|English Standard Version (© 2001)|
O LORD, how long shall I cry for help, and you will not hear? Or cry to you "Violence!" and you will not save?
King James Bible
O LORD, how long shall I cry, and thou wilt not hear! even cry out unto thee of violence, and thou wilt not save!
American Standard Version
O Jehovah, how long shall I cry, and thou wilt not hear? I cry out unto thee of violence, and thou wilt not save.
Young's Literal Translation
Till when, O Jehovah, have I cried, And Thou dost not hear? I cry unto Thee -- 'Violence,' and Thou dost not save.
Habakkuk 1:2 Additional TranslationsKeil and Delitzsch Biblical Commentary on the Old Testament
The prophet's lamentation. Hab 1:2. "How long, Jehovah, have I cried, and Thou hearest not? I cry to Thee, Violence; and Thou helpest not! Habakkuk 1:3. Why dost Thou let me see mischief, and Thou lookest upon distress? devastation and violence are before me: there arises strife, and contention lifts itself up. Habakkuk 1:4. Therefore the law is benumbed, and justice comes not forth for ever: for sinners encircle the righteous man; therefore justice goes forth perverted." This complaint, which involves a petition for help, is not merely an expression of the prophet's personal desire for the removal of the prevailing unrighteousness; but the prophet laments, in the name of the righteous, i.e., the believers in the nation, who had to suffer under the oppression of the wicked; not, however, as Rosenmller and Ewald, with many of the Rabbins, suppose, over the acts of wickedness and violence which the Chaldaeans performed in the land, but over the wicked conduct of the ungodly of his own nation. For it is obvious that these verses refer to the moral depravity of Judah, from the fact that God announced His purpose to raise up the Chaldaeans to punish it (Habakkuk 1:5.). It is true that, in Habakkuk 1:9 and Habakkuk 1:13, wickedness and violence are attributed to the Chaldaeans also; but all that can be inferred from this is, that "in the punishment of the Jewish people a divine talio prevails, which will eventually fall upon the Chaldaeans also" (Delitzsch). The calling for help (שׁוּע is described, in the second clause, as crying over wickedness. חמס is an accusative, denoting what he cries, as in Job 19:7 and Jeremiah 20:8, viz., the evil that is done. Not hearing is equivalent to not helping. The question עד־אנה indicates that the wicked conduct has continued a long time, without God having put a stop to it. This appears irreconcilable with the holiness of God. Hence the question in Habakkuk 1:3 : Wherefore dost Thou cause me to see mischief, and lookest upon it Thyself? which points to Numbers 23:21, viz., to the words of Balaam, "God hath not beheld iniquity ('âven) in Jacob, neither hath He seen perverseness (‛âmâl) in Israel." This word of God, in which Balaam expresses the holiness of Israel, which remains true to the idea of its divine election, is put before the Lord in the form of a question, not only to give prominence to the falling away of the people from their divine calling, and their degeneracy into the very opposite of what they ought to be, but chiefly to point to the contradiction involved in the fact, that God the Holy One does now behold the evil in Israel and leave it unpunished. God not only lets the prophet see iniquity, but even looks at Himself. This is at variance with His holiness. און, nothingness, then worthlessness, wickedness (cf. Isaiah 1:13). עמל, labour, then distress which a man experiences or causes to others (cf. Isaiah 10:1). הבּיט, to see, not to cause to see. Ewald has revoked the opinion, that we have here a fresh hiphil, derived from a hiphil. With שׁד וגו the address is continued in the form of a simple picture. Shōd vechâmâs are often connected (e.g., Amos 3:10; Jeremiah 6:7; Jeremiah 20:8; Ezekiel 45:9). Shōd is violent treatment causing desolation. Châmâs is malicious conduct intended to injure another. ווהי, it comes to pass, there arises strife (rı̄bh) in consequence of the violent and wicked conduct. ישּׂא, to rise up, as in Hosea 13:1; Psalm 89:10. The consequences of this are relaxation of the law, etc. על־כּן, therefore, because God does not interpose to stop the wicked conduct. פּוּג, to relax, to stiffen, i.e., to lose one's vital strength, or energy. Tōrâh is "the revealed law in all its substance, which was meant to be the soul, the heart of political, religious, and domestic life" (Delitzsch). Right does not come forth, i.e., does not manifest itself, lânetsach, lit., for a permanence, i.e., for ever, as in many other passages, e.g., Psalm 13:2; Isaiah 13:20. לנצח belongs to לא, not for ever, i.e., never more. Mishpât is not merely a righteous verdict, however; in which case the meaning would be: There is no more any righteous verdict given, but a righteous state of things, objective right in the civil and political life. For godless men (רשׁע, without an article, is used with indefinite generality or in a collective sense) encircle the righteous man, so that the righteous cannot cause right to prevail. Therefore right comes forth perverted. The second clause, commencing with על־כּן, completes the first, adding a positive assertion to the negative. The right, which does still come to the light, is מעקּל, twisted, perverted, the opposite of right. To this complaint Jehovah answers in Habakkuk 1:5-11 that He will do a marvellous work, inflict a judgment corresponding in magnitude to the prevailing injustice.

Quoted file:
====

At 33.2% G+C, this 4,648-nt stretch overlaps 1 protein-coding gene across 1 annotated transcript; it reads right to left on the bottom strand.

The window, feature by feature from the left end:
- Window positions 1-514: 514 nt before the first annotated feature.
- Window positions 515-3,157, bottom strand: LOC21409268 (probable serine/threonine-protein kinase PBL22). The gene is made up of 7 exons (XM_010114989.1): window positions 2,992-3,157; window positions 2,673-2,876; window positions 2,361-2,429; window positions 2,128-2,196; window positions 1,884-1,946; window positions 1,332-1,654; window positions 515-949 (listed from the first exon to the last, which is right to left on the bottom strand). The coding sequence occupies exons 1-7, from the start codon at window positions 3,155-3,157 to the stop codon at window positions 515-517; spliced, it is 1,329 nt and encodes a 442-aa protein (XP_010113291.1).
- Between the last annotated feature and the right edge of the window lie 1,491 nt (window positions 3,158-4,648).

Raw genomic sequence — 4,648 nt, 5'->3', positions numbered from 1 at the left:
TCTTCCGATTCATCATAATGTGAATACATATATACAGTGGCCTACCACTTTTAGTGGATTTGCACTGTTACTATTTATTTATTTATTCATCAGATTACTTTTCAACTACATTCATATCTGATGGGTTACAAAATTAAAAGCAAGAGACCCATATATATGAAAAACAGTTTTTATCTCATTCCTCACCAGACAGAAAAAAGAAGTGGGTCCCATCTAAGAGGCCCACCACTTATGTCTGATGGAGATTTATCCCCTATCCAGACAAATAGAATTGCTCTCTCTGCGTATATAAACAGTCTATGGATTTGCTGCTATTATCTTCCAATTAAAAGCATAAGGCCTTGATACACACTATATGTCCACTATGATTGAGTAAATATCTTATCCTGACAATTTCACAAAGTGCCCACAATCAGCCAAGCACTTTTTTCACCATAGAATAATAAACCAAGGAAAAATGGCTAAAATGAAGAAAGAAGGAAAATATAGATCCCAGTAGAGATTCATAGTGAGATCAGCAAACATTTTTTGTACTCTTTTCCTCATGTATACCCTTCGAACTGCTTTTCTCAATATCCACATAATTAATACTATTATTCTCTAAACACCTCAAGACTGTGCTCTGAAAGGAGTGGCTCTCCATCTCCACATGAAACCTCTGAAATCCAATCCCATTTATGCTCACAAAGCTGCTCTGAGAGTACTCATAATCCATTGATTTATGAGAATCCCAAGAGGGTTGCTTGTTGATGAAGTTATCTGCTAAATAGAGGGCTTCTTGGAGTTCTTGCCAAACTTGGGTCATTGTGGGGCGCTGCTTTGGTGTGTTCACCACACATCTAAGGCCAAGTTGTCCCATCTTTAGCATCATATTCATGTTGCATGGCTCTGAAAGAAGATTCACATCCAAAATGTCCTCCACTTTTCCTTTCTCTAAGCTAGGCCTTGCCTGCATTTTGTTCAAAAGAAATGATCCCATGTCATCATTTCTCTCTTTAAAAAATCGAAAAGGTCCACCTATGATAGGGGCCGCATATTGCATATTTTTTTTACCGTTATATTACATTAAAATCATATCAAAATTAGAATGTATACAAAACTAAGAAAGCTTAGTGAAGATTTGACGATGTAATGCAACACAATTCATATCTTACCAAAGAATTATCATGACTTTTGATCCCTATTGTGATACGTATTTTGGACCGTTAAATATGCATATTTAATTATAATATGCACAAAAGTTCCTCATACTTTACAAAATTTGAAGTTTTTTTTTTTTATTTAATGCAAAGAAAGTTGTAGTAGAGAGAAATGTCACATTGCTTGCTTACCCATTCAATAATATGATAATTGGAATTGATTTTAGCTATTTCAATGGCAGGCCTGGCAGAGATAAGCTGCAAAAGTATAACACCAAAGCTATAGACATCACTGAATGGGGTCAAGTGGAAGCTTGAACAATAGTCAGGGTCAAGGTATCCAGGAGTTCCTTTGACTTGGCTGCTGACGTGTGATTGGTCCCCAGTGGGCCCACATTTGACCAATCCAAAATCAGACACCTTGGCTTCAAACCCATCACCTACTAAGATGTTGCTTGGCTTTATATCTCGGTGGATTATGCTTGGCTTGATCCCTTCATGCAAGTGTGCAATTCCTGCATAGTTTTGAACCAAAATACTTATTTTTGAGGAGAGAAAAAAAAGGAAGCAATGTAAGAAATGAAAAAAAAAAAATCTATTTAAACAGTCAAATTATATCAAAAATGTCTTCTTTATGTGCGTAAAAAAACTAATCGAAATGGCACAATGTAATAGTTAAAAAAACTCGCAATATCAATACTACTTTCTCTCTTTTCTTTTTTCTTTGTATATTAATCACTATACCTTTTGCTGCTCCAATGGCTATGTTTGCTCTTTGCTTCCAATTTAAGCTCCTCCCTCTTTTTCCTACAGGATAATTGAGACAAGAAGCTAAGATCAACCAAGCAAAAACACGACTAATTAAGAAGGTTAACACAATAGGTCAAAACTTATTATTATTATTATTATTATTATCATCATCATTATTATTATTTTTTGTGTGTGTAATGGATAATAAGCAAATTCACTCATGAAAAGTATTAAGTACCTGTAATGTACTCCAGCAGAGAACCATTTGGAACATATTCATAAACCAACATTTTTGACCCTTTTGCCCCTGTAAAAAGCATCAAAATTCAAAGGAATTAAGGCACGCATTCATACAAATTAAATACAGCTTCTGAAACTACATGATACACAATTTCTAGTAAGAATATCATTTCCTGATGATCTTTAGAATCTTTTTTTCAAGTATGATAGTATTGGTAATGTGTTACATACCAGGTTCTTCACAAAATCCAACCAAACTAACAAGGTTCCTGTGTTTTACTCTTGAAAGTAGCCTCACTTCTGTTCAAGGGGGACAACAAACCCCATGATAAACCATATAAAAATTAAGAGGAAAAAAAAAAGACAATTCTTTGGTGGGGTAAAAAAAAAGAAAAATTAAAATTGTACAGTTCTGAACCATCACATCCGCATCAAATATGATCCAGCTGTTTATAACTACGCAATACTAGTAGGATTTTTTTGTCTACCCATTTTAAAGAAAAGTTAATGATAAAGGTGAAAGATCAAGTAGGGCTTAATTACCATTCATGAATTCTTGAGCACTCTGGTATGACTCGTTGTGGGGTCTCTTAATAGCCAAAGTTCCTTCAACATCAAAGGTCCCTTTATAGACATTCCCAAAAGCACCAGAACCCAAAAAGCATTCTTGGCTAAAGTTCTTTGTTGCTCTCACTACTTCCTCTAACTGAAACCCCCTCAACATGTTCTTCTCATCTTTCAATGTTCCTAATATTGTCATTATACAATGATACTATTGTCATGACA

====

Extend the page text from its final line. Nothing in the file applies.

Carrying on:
Habakkuk 1:2 Parallel CommentariesBehaviour Cried Cry Ears Hear Help Outcry Salvation Save Shut Violence Violent Voice WiltBehaviour Cried Cry Ears Hear Help Outcry Salvation Save Shut Violence Violent Voice WiltThe ESV® Bible (The Holy Bible, English Standard Version®) copyright © 2001 by Crossway Bibles, a publishing ministry of Good News Publishers.
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Job 19:7 Behold, I cry out, 'Violence!' but I am not answered; I call for help, but there is no justice.
Psalm 13:1 To the choirmaster. A Psalm of David. How long, O LORD? Will you forget me forever? How long will you hide your face from me?
Psalm 13:2 How long must I take counsel in my soul and have sorrow in my heart all the day? How long shall my enemy be exalted over me?
Psalm 22:1 To the choirmaster: according to The Doe of the Dawn. A Psalm of David. My God, my God, why have you forsaken me? Why are you so far from saving me, from the words of my groaning?
Psalm 22:2 O my God, I cry by day, but you do not answer, and by night, but I find no rest.
Jeremiah 14:9 Why should you be like a man confused, like a mighty warrior who cannot save? Yet you, O LORD, are in the midst of us, and we are called by your name; do not leave us."
Zechariah 1:12 Then the angel of the LORD said, 'O LORD of hosts, how long will you have no mercy on Jerusalem and the cities of Judah, against which you have been angry these seventy years?'